In Douglas Adams’s masterwork The Hitchhiker’s Guide to the Galaxy, Zaphod Breeblebox creates a drink called the Pan-Galactic Gargle Blaster; the effect of one “is like having your brain smashed out by a slice of lemon wrapped around a large gold brick.” Adams had obviously flew to China and been inspired by a shot of baijiu.
While Chinese men love to pour a glass of baijiu for every battle-hardened man at the dining table, expats in China have a love-hate relationship with “China’s favorite drink.” Ok, so it’s mostly hate. Although it has a harmless transparent appearance, foreigners often eagerly rant about baijiu’s vicious smell, horrific taste, or its obscene alcohol content. Despite foreigners’ adversity, Chinese baijiu producers are trying to angle into the US market, probably thinking, if Chinese can consume 11 billion liters of this 110-proof alcohol a year, why wouldn’t American drinkers embrace baijiu- a billion Chinese can’t be wrong, right?
Swellfun, a premium Sichuan baijiu brand, is taking the lead in baijiu’s march into the US. China Daily reports:
“Last month, London-based Diageo, the world’s largest liquor company, got approval from Chinese authorities to buy the remaining 47 percent stake of Swellfun, which is the joint venture partner to Diageo.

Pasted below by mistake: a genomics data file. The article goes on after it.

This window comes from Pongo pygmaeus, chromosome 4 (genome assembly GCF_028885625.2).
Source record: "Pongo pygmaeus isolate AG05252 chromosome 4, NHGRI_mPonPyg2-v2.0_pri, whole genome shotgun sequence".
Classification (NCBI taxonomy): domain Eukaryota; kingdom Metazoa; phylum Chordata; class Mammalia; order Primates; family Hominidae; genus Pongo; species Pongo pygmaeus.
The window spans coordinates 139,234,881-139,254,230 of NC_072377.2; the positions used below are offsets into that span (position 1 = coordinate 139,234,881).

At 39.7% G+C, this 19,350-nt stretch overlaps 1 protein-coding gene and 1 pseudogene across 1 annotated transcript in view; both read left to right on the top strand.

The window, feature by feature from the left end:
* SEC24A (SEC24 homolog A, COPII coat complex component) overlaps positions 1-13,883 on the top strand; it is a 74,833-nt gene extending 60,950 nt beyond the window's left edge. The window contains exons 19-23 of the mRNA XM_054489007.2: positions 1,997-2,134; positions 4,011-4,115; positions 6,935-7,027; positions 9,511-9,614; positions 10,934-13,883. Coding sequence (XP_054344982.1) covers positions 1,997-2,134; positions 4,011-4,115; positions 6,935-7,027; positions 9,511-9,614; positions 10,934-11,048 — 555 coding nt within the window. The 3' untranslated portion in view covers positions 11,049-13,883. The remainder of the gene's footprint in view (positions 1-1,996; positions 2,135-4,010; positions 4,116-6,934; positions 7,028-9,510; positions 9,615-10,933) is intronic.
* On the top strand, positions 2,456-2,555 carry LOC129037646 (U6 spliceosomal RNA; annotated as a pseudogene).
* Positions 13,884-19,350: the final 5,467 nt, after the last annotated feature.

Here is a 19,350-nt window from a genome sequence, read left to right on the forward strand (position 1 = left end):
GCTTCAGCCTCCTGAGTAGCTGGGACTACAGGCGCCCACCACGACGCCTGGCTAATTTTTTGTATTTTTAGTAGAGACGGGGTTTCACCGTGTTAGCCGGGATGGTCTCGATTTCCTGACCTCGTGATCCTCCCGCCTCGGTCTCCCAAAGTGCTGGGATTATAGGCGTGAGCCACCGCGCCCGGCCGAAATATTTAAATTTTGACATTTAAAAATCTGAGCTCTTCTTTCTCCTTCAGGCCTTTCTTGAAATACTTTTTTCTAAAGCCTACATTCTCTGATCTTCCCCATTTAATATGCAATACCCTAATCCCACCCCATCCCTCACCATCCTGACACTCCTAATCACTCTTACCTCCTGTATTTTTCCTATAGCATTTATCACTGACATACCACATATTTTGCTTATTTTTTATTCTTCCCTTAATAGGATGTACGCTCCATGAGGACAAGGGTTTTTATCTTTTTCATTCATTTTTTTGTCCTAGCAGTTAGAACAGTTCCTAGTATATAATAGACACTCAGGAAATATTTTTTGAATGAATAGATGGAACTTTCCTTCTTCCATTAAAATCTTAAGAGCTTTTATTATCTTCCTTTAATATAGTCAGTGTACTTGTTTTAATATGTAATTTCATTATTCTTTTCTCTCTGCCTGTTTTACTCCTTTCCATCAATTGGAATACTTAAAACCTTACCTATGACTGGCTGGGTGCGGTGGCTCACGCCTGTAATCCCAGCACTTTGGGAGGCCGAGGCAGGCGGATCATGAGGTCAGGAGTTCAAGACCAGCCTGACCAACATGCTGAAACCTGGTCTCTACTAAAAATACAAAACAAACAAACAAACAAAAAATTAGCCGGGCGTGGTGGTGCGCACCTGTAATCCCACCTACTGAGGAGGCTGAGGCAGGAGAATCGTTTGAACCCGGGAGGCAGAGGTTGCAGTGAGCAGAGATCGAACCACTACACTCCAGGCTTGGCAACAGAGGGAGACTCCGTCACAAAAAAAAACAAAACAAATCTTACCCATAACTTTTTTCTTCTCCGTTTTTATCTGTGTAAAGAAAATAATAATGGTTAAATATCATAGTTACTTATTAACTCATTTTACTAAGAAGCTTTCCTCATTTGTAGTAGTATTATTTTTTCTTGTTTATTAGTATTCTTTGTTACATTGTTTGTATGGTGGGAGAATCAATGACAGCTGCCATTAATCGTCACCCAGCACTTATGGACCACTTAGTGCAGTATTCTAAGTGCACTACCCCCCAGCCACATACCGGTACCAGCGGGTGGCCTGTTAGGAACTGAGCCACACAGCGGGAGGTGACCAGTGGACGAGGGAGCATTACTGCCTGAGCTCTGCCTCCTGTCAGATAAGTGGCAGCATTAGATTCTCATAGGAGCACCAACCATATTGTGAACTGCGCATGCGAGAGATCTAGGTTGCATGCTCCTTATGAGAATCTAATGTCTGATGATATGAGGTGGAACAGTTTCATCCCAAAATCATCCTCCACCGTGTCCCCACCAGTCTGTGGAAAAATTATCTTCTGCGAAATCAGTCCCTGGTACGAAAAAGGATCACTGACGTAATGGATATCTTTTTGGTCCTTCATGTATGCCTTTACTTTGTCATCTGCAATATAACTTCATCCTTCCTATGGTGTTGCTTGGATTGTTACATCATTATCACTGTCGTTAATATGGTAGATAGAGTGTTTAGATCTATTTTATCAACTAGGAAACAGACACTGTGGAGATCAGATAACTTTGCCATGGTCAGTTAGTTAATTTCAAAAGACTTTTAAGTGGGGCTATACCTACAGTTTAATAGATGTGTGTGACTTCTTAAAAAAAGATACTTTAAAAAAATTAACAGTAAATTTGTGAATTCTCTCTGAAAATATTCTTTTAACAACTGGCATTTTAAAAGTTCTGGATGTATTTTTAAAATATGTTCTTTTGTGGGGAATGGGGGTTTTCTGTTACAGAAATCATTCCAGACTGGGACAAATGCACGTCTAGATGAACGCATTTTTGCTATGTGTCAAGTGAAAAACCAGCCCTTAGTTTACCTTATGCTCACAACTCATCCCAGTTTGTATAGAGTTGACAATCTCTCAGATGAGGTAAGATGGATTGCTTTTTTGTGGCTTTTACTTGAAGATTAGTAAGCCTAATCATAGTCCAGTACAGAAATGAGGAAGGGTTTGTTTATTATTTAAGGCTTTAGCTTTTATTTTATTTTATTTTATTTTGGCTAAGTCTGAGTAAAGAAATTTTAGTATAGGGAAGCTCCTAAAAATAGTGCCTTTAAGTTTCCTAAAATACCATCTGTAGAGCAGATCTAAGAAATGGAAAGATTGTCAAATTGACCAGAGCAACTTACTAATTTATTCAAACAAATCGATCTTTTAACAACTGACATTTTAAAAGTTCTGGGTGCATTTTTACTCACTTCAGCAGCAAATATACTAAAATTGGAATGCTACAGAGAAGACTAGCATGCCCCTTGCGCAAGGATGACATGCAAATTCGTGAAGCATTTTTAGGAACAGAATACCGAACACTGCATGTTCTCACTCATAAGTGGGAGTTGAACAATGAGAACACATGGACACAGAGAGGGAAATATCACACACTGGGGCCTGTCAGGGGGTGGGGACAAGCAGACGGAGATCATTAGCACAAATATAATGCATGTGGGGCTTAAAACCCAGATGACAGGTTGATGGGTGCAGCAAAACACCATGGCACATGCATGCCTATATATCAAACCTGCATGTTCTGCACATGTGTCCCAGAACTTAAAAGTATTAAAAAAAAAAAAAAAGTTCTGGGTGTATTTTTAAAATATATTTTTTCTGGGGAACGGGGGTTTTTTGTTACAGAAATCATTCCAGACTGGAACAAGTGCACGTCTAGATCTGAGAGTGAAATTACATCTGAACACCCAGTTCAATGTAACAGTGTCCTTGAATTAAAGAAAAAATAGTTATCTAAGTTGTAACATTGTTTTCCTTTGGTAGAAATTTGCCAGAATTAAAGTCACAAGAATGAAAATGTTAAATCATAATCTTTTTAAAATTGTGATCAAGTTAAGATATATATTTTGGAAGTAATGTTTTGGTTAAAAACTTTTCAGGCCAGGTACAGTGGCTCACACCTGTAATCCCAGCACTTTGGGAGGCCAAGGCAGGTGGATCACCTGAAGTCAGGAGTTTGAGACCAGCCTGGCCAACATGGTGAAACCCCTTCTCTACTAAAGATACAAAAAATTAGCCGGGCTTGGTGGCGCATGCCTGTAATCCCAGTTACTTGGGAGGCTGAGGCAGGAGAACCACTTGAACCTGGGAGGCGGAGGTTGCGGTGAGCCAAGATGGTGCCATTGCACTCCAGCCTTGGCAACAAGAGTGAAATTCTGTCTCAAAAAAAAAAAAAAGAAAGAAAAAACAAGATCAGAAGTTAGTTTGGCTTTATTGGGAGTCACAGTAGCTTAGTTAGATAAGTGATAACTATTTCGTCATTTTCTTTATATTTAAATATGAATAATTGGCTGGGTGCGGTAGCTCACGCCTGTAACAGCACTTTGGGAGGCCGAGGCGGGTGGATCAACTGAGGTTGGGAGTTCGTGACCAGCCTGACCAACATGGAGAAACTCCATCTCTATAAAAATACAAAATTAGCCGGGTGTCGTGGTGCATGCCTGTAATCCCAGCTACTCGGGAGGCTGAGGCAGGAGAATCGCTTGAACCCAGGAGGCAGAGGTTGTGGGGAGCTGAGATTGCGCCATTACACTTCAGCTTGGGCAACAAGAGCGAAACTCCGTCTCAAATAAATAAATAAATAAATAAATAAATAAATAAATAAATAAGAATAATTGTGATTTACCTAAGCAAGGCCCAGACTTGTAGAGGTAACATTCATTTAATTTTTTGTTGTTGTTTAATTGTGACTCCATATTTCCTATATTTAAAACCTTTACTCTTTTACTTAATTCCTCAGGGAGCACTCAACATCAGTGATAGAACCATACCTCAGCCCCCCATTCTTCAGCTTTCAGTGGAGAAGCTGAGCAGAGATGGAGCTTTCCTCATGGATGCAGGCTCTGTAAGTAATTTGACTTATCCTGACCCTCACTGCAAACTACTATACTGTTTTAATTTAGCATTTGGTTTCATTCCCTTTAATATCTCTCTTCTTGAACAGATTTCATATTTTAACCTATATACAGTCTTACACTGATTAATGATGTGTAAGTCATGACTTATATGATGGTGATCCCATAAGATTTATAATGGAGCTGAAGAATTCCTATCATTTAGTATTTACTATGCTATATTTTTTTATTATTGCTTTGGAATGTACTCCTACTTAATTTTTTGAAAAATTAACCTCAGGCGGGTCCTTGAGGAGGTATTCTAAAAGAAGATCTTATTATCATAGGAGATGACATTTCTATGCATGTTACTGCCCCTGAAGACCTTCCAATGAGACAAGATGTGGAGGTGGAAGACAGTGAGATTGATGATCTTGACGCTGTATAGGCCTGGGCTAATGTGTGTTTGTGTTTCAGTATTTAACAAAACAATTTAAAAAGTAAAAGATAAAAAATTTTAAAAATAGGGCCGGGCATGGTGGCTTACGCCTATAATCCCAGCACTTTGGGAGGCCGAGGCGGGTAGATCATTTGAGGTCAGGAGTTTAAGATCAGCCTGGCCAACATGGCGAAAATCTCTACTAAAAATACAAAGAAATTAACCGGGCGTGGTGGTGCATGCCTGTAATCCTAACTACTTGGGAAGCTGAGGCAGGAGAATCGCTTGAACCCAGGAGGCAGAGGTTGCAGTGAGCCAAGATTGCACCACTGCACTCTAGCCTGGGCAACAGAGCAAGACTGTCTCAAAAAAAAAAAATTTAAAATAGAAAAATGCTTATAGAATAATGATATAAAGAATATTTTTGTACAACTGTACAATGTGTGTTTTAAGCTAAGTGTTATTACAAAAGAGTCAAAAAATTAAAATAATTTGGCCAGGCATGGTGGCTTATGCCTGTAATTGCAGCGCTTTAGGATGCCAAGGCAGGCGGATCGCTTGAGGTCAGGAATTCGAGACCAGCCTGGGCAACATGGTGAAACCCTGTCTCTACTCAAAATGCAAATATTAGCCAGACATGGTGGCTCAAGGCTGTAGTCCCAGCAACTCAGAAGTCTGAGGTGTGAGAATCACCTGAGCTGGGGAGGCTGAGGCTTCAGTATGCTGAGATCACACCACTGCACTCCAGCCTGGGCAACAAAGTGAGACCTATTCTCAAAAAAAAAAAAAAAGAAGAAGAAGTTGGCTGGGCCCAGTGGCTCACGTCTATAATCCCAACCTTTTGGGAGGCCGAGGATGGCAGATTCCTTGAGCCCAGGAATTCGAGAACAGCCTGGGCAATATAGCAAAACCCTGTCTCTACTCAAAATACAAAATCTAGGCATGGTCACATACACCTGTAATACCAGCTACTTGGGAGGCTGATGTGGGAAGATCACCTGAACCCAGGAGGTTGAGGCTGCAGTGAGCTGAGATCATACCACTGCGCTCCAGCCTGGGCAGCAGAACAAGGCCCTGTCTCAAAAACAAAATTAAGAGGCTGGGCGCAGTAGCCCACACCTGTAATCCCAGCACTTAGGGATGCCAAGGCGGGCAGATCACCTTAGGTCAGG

‘Swellfun has already been sold in the US for two years,’ Rice said, adding that Diageo has been distributing it there.”
So far, Swellfun has only been sold in large airports and an Asian-American supermarket chain, the not very Asian-sounding 99 Ranch Market. Although their main customers are overseas Chinese and Chinese Americans, Swellfun hopes to expand their presence in America:
“‘Twelve percent of its sales are outside of China,’ said James Rice, general manager of Swellfun, one of the premium baijiu brands based in Sichuan. ‘We expect that to grow to 40 percent in the next five years.'”
Even the patriotic China Daily thinks that baijiu’s popularity will be limited due to its potent smell. But Rice plans to get creative to increase baijiu’s acceptance among Americans. If baijiu is served cold, it’s thought, Americans may be more open to it. Since baijiu is traditionally taken as a shot, he hopes that cold shots will be the order of the day. He also plans to introduce “Swellfun based cocktails” and baijiu dishes such as “Swellfun twice-cooked pork”. Who knows, perhaps Swellfun will roll-out baijiu kung pao chicken as well.
Regardless of baijiu’s much loathed smell and taste, Rice thinks that with ‘consumer education’, Swellfun can make it in the US. Swellfun’s marketing campaigns in America are definitely worth looking out for. Perhaps the company can devise a cruel drinking game, the punishment: taking a shot of room temperature baijiu. He who dares, wins.